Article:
NFC development

The NFC technology is of special interest for developers because NFC allows several new possibilities to interact with devices. Due to well-defined standard formats NFC can be integrated into existing systems quite easily. In the following guide we will explain a few basics about developing with NFC and then discuss details related to different platforms.

What is possible with NFC?

Basically, NFC allows for contactless communication within a reach of a few centimeters (0-8 cm). Communication takes place either between two NFC-enabled devices or between NFC device and NFC tag. Both applications have their own strengths in different scenarios which are presented below:

Communication between two NFC-enabled devices

Communication between two NFC-enabled devices is also referred to as peer-to-peer mode (P2P). As both devices have an own energy source the peer-to-peer mode allows for free data exchange between them. However, it’s required that both devices “understand” the communication, so a suitable application must be installed on both devices. Typical applications are for example:

  • Exchange of key pairs to initiate an ad-hoc WiFi connection (Android Beam)
  • Contactless payments where a NFC-enabled pay terminal communicates with a NFC-enabled smartphone

SDKs of most platforms offer at least basic functions for peer-to-peer mode. However, the development of applications based on peer-to-peer mode require more effort than the development of applications which allow the communication between NFC-enabled devices and NFC tags. Moreover, all supported devices should be tested thoroughly to detect platform-specific errors. Nevertheless, peer-to-peer applications are very useful because they allow for flexibility of the transmitted data.

Communication between NFC-enabled device and NFC tag

Applications for the communication between NFC-enabled device and NFC tag enable the device to read and interpret stored data on NFC tags. Basically, a NFC tag is a data storage which can be encoded and read by NFC-enabled devices. During the development process, it has to be decided if data should be stored in a standardized format (NDEF) or in a proprietary format. Summarized, the following data types exist:

  • Standardized NDEF types (URL, text, vCard): NDEF data types can be interpreted by every device supporting the NDEF format. More specifically, the NDEF data type functions as trigger which enables the scanning device to automatically execute a corresponding action (e.g. open a website if a URL is stored)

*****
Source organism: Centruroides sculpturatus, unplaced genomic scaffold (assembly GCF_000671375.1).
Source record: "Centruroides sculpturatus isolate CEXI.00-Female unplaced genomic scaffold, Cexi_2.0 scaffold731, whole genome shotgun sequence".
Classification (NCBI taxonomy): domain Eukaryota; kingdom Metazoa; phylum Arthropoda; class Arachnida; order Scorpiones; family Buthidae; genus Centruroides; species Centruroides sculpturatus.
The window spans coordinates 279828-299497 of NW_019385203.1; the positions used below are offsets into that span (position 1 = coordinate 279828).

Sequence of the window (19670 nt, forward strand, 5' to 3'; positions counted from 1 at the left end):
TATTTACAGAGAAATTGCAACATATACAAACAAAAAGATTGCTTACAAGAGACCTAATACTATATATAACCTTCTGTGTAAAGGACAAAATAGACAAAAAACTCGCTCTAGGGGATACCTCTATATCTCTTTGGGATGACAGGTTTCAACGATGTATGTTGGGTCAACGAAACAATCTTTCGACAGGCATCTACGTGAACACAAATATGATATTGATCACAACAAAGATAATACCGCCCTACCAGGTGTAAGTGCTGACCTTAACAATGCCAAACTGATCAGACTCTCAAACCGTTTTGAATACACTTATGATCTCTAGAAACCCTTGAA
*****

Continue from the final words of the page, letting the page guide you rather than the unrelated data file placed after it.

• NDEF with own MIME types: It’s possible to define NDEF data types on your own and to register a corresponding developed application in the system. Then, this application is always executed if a tag of the corresponding MIME type is scanned.
  • Proprietary formats: The data are stored in another format than NDEF. The corresponding application reads and interprets the data autonomously. The use of proprietary formats requires direct access to the hardware level of the NFC chip.

What do you need for the development of NFC applications?

In order to get started with NFC development you need suitable NFC-enabled devices or alternatively universal readers and of course NFC tags. In case you’re planning to develop peer-to-peer applications a second NFC-enabled device is needed.

NFC-enabled devices for development – smartphones

A NFC-enabled device has an active transmitter which is able to communicate in the HF 13.56 MHz area and complies with the ISO 14443 standard. Check our list of NFC-enabled smartphones for an overview.

If you have more than one suitable NFC device at hand, you can use one to emulate NFC tags. A cheaper alternative would be to actually use NFC tags.

NFC-enabled devices for development – USB readers

NFC USB reader allow for the development of NFC applications which are independent of software platforms. As NFC USB readers support the Personal Computer/Smart Card (PCSC) standard, the NFC communication can take place platform-neutral. The application can be ported to the target system later on.

NFC tags for development

NFC tags are passive transmitters for Near Field Communication which means that they don’t have an own energy source. Therefore, NFC tags can only transmit data if they are close to an active NFC-enabled device (1-4 cm).

NFC tags are well suited for experiments and NFC development because you can encode and re-write them up to 10.000 times. Our NFC Starter Kits are the ideal choice to get started with NFC development because they contain a wide variety of NFC tags (e.g. different amounts of memory capacity, different built-in chip types, various forms and sizes).

Further information

Erstellt: 2017-02-16 / Aktualisiert: 2020-03-10 2017-02-16 2020-03-10